Pok Me, Daddy

Get to know Michael Pokrass - his childhood, his journey of self-discovery, his love-life, and hopes and dreams for the future.

By: Jean Michael Chanchu

I have a working theory that Michael Pokrass (aka “Pok”) is pretty much the biggest heartthrob of the Baltimore Flamingos (Insta poll anyone?). Maybe it’s his killer smile, cuddly personality, his GREAT ASS (see below), his bulge that is definitely more meat than potato (see any picture he’s in), or all of the above that makes us want him to be our community top (yes, I’m also talking about you “tops” out there). When tested on the pitch, not only is he a reliable runner, but he’s also a tackling beast, scoring his first two tries during the Flamingos Civil War which heralded him his first ever, and much anticipated, Zulu run. If you don’t know what a Zulu is, then come to one of our games! Rookies, you’re in for a treat this season! When confronted about his heartthrob status, he replied, “So I’m the Kameron Michaels of the season…”.
"I thought coming-out would be like, "this is what it’s going to be: you come out, then you’re happy, and that’s what life is..." Which wasn’t quite the case. "
“My mom has this photo of me from before I can remember... I had draped a white sheet around myself like a dress hanging around my shoulder. It’s not a toga - that would be too gender neutral for this look. I’m wearing these huge sunglasses that cover my whole face and I’m princess waving to the camera.  Also in 8th grade I don’t remember her full name but her first name was definitely Sam. I don’t think we even dated for all of, if it was even, three weeks – I’d be surprised. She dumped me because I was too afraid to put my arm around her.”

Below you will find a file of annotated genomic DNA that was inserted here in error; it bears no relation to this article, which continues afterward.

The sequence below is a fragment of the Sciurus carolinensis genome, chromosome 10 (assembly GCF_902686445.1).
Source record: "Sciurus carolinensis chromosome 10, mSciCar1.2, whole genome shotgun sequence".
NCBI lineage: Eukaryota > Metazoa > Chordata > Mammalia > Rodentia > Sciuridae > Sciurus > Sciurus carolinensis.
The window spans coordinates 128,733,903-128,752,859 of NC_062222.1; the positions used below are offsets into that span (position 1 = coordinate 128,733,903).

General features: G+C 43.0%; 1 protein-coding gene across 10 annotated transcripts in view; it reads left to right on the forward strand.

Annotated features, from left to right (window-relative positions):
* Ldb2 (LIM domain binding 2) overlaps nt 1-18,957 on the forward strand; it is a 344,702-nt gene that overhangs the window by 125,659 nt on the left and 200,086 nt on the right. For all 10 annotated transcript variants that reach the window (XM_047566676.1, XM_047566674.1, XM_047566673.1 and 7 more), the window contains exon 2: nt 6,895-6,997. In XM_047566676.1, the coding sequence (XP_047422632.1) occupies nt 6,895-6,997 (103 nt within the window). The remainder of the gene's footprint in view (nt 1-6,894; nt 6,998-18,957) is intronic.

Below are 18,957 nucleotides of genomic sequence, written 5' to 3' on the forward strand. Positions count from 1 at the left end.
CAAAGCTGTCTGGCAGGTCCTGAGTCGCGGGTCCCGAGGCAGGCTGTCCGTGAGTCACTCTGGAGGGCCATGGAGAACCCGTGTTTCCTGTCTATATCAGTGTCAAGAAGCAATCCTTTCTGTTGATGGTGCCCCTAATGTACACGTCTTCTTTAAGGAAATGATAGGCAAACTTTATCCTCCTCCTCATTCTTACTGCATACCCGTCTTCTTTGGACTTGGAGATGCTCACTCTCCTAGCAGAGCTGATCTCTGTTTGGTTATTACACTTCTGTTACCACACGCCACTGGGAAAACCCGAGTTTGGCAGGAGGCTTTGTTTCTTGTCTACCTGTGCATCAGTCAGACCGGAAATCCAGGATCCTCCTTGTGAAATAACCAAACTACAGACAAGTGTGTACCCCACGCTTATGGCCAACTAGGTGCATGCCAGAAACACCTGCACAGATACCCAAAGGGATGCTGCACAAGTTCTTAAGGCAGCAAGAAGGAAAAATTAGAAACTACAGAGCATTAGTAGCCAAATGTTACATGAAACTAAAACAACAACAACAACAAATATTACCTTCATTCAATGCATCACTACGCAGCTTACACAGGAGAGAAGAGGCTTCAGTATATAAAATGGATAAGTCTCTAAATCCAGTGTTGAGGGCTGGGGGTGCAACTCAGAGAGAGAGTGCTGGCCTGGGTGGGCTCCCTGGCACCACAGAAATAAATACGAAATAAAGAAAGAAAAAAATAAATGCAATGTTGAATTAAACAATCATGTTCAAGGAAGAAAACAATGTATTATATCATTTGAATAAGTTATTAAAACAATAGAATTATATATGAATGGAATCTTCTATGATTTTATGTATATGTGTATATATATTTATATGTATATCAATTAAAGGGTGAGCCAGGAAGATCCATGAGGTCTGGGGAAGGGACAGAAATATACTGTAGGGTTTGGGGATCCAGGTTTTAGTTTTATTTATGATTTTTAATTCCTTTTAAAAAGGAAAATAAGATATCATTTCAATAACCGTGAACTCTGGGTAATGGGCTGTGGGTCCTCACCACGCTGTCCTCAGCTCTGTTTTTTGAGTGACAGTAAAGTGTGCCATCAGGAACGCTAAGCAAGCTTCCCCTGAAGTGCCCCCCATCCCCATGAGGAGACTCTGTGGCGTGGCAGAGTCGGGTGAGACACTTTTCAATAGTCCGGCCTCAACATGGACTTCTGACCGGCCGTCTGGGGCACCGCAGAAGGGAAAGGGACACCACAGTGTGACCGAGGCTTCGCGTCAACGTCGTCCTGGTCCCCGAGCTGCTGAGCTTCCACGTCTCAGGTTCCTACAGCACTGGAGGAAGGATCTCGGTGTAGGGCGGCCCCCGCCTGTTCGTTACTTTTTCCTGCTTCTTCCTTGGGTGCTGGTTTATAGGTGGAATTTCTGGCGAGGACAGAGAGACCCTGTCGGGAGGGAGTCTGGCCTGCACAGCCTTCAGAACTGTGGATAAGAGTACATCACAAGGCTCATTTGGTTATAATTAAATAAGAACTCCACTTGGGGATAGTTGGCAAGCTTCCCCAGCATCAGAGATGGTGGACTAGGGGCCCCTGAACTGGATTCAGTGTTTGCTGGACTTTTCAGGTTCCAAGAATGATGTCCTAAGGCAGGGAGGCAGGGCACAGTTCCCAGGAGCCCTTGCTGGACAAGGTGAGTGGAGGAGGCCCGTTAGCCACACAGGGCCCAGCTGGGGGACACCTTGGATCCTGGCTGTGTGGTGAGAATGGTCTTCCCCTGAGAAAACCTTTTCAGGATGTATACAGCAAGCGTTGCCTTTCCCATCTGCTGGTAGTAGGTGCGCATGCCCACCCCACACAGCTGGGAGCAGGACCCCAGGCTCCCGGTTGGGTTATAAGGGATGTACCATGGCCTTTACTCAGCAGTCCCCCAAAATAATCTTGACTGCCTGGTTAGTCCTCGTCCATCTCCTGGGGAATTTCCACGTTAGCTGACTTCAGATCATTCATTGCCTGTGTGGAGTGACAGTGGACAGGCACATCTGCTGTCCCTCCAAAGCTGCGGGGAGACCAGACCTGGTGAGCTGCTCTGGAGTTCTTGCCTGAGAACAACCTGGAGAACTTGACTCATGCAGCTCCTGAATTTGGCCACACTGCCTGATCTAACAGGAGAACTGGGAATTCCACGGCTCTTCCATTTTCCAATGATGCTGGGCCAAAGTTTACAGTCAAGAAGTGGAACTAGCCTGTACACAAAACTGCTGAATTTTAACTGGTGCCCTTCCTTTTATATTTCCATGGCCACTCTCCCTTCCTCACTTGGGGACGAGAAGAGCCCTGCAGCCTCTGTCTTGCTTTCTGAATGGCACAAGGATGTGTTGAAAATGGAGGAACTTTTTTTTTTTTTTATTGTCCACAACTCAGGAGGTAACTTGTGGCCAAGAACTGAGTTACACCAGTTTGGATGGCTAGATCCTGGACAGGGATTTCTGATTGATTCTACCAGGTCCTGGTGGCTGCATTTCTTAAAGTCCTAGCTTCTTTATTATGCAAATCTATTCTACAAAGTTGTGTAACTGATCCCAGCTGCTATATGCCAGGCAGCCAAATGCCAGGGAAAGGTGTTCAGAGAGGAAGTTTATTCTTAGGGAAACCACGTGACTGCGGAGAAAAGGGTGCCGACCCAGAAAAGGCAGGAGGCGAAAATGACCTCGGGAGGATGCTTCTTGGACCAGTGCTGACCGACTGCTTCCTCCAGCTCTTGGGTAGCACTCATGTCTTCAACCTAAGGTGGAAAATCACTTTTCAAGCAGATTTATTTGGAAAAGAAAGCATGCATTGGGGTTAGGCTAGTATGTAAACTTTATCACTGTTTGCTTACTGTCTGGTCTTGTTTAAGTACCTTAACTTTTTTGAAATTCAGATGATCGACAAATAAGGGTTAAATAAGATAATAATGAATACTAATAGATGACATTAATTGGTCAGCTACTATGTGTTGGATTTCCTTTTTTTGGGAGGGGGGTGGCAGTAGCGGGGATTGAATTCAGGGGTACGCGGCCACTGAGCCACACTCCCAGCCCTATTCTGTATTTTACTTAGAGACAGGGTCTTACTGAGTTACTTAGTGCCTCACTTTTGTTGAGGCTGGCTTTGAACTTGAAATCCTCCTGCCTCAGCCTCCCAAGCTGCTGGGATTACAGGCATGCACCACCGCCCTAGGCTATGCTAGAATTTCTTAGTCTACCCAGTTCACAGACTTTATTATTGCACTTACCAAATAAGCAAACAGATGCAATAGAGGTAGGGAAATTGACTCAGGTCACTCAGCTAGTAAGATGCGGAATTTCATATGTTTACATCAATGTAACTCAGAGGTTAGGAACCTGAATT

I definitely cannot relate. So I asked him how he came into terms with his sexuality and if he’s always known he was gay.

“Not always but I knew very early on. Around 12 or 13 I had definitely thought the sentence ‘I am gay,’ but I was too afraid to actually say it aloud, even just to myself. I remember feeling like I didn’t want to be gay and it wasn’t until high-school that I started to be able to face facts. I definitely wasn’t at peace with it though. I started coming-out towards the end of my junior year of high-school to my friends and family. I thought coming out would be like, 'this is what it’s going to be: you come out, then you’re happy, and that’s what life is...' Which wasn’t quite the case.”

Pok’s parents were very accepting. He came out to his mom first at 17, and then his dad a couple of months later. He came out to his friends earlier at 16. He had always been close to his parents growing up, and when he asked his mom if she was shocked, Pok’s mom simply said, “maybe there were some hints”.

"I think in a follow up question, that pic of me princess waving to the camera was one of the 'hints'."
What was gay your childhood like?

Pok was born and raised in the suburbs of Ashburn, Virginia to a Swedish-Ukranian dad and a French-Irish mom - so basically, white on white on white on white… like Wonder Bread. He had an interesting childhood, going through an all black phase, dying his hair in seventh grade, and said that people kept away from him. Hard to believe right? He had friends, he “just wasn’t open to making new connections at all”, says Pok. I suspected childhood/teenage angst was probably something every queer kid growing up manifested, so I asked him if he was one of those “fierce” and obviously gay kids growing up. His answer says it all.
"Making this fact about yourself known to other people is not the same as, for example, accepting that you’re gay and integrating that into your personality, or learning how to exist in queer spaces, or even learning how to exist in straight spaces as a queer person."​​
Have you always been Mr. Popular?

“No.”

Even though he later reveals that he was voted prom king in his senior year in high school.
I had to ask, were you one of those UVA bros that just wore button down shirts and shorts and boat shoes?

"Yup, and I rocked it."